A stealth tax on reading

March 26, 2012 3:57 PM

Back in 2010, I posted a blog on the fact that ebooks are taxed at the normal VAT rate while regular books are VAT free. Since that post VAT has risen to 20% and, disappointingly, the Chancellor of the Exchequer has yet to remove VAT on eBooks. It is still ridiculous that the UK treats the taxation of physical books and ebooks differently.

VAT charging amounts to a stealth tax on reading. A recent market study shows that UK based readers are buying more ebooks year on year.  And much like the digital music industry, though the price of an ebook is less than the price of a physical copy of the same book, the volume of sales is rising. Twenty pence adds a significant amount to the price that consumers will pay. Ebook vendors won’t absorb that price as they can’t afford to at the moment since the market is still emerging. Why should the Treasury impact a growing industry which is, in part, accounting for the growth of the UK digital economy?

It would be an easy way to simplify the tax system to scrap VAT on ebooks . In taxing ebooks the Treasury picks winners in the overall book market. But it also does another thing – it discourages the use of ebooks in educations, charities and small businesses. It is in these organisations that we will continue to see lower adoption rates of ebooks even though using ebooks would be an easier and cheaper way to use digital publications. In a country that is already behind in integrating ICT to schools it is unreasonable to keep in place yet another barrier.Back in 2010, I posted a blog on the fact that ebooks are taxed at the normal VAT rate while regular books are VAT free. Since that post VAT has risen to 20% and, disappointingly, the Chancellor of the Exchequer has yet to remove VAT on eBooks. It is still ridiculous that the UK treats the taxation of physical books and ebooks differently.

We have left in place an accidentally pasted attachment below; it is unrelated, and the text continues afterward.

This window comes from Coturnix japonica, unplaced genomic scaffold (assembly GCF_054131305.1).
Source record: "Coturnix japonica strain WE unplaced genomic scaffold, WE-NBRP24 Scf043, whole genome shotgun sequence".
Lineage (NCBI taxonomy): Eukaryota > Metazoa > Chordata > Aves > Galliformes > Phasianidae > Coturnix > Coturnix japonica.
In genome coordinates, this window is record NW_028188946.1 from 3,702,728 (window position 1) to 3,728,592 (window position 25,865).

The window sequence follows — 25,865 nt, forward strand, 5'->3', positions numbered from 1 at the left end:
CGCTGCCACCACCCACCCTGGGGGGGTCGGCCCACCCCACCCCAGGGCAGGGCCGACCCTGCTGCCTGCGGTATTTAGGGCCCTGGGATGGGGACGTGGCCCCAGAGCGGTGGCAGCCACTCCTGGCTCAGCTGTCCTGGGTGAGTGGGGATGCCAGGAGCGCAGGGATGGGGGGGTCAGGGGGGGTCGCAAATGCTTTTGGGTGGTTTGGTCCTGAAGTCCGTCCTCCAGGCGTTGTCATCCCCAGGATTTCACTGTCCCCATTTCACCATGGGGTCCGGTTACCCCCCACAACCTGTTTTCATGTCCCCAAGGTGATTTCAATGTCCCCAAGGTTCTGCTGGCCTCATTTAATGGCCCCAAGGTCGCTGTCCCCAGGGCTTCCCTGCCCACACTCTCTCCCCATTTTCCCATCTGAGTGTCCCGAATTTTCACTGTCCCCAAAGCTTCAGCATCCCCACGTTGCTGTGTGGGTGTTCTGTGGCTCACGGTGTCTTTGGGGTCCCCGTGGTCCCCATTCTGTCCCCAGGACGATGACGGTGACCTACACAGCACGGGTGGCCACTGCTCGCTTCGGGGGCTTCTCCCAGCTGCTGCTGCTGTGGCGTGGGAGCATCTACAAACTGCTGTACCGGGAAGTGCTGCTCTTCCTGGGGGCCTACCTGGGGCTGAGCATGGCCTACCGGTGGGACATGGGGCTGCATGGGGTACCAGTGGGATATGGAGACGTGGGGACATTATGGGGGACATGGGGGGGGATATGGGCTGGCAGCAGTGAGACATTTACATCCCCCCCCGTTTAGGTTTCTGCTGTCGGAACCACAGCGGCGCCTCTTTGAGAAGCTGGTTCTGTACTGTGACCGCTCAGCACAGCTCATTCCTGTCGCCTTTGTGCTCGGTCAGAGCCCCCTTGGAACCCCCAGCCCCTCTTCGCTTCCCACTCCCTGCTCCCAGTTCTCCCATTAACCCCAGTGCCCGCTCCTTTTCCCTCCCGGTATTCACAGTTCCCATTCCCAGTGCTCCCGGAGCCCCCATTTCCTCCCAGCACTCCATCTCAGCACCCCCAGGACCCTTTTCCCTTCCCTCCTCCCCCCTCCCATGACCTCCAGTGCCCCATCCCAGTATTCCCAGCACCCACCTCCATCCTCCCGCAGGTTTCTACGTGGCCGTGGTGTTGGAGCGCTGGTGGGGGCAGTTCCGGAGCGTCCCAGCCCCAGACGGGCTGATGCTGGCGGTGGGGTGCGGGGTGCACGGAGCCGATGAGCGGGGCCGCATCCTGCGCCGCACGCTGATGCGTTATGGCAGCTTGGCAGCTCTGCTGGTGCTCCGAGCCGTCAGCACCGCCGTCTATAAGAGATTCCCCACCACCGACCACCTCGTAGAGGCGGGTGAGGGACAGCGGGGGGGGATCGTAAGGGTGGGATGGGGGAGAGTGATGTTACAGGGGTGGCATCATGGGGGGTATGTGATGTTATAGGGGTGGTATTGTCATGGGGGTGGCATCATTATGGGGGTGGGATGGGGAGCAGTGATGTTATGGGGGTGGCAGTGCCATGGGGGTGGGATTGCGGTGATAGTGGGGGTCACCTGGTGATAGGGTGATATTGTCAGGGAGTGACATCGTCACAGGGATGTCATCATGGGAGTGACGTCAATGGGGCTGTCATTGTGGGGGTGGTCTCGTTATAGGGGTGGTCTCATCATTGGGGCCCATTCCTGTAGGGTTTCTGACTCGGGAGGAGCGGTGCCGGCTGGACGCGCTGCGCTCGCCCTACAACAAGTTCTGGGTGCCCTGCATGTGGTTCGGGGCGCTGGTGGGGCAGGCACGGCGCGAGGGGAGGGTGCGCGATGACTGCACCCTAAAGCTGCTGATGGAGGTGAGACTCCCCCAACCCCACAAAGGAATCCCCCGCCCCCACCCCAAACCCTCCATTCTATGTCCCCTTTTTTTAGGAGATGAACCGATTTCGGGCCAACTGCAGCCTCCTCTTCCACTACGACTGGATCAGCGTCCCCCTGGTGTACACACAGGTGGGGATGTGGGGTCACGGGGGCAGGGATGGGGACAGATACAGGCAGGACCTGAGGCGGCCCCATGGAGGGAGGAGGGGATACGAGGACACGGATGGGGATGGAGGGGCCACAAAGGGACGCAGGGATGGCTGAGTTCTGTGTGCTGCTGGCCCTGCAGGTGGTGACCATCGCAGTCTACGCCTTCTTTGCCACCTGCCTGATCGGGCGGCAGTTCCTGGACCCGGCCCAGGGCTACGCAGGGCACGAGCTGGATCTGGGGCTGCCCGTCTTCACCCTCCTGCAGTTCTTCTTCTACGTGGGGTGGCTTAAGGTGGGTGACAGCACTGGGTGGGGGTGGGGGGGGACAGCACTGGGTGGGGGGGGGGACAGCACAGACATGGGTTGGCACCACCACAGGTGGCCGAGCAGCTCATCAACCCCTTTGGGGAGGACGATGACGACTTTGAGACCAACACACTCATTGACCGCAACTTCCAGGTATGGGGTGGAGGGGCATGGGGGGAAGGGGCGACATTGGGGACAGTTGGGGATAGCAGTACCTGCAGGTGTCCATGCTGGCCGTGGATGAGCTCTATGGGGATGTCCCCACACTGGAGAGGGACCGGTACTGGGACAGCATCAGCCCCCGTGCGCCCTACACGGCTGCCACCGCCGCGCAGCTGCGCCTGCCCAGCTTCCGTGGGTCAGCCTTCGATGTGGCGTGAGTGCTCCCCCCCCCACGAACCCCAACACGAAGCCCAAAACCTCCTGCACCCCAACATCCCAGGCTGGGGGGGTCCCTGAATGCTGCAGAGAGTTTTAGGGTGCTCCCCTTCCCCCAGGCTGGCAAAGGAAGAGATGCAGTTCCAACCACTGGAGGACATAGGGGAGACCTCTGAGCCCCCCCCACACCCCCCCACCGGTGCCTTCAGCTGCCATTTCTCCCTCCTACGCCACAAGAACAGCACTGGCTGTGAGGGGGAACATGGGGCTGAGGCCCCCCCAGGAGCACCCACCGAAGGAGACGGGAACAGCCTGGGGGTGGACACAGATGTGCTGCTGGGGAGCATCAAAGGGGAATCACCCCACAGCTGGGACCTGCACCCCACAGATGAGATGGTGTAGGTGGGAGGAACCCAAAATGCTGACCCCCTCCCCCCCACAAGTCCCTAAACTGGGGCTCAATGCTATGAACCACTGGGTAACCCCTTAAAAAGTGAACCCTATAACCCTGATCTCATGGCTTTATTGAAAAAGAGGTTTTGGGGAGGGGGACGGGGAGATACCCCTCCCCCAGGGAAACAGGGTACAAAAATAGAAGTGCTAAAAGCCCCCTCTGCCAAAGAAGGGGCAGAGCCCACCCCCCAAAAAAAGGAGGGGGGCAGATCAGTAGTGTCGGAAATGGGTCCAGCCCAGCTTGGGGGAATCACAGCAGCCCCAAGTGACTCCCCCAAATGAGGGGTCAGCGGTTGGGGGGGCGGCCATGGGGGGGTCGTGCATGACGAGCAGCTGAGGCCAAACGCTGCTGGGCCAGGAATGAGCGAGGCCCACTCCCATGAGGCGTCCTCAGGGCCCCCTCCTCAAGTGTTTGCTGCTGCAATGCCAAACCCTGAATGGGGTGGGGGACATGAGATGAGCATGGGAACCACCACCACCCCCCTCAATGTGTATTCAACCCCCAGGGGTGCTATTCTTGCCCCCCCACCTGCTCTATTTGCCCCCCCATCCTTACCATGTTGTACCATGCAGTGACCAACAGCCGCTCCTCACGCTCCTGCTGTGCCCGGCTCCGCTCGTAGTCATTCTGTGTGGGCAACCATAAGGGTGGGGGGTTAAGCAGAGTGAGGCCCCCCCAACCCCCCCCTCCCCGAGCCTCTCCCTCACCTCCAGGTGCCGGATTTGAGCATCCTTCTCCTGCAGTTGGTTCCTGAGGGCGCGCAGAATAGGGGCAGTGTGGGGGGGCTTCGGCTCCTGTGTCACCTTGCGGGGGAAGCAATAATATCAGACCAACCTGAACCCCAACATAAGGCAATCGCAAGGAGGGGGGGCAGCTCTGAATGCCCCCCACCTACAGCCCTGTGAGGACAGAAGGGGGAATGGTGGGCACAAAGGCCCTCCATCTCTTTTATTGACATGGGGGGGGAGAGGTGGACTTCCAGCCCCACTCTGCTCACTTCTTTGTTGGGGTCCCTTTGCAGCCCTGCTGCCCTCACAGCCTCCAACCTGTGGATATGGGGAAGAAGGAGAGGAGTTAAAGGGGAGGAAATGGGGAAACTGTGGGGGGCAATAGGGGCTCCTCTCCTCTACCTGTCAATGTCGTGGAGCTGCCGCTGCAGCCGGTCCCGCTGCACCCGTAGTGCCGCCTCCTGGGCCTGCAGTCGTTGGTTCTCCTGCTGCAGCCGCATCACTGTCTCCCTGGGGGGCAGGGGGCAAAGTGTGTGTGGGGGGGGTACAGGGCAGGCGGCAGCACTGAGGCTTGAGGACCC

VAT charging amounts to a stealth tax on reading. A recent market study shows that UK based readers are buying more ebooks year on year.  And much like the digital music industry, though the price of an ebook is less than the price of a physical copy of the same book, the volume of sales is rising. Twenty pence adds a significant amount to the price that consumers will pay. Ebook vendors won’t absorb that price as they can’t afford to at the moment since the market is still emerging. Why should the Treasury impact a growing industry which is, in part, accounting for the growth of the UK digital economy?

It would be an easy way to simplify the tax system to scrap VAT on ebooks . In taxing ebooks the Treasury picks winners in the overall book market. But it also does another thing – it discourages the use of ebooks in educations, charities and small businesses. It is in these organisations that we will continue to see lower adoption rates of ebooks even though using ebooks would be an easier and cheaper way to use digital publications. In a country that is already behind in integrating ICT to schools it is unreasonable to keep in place yet another barrier.

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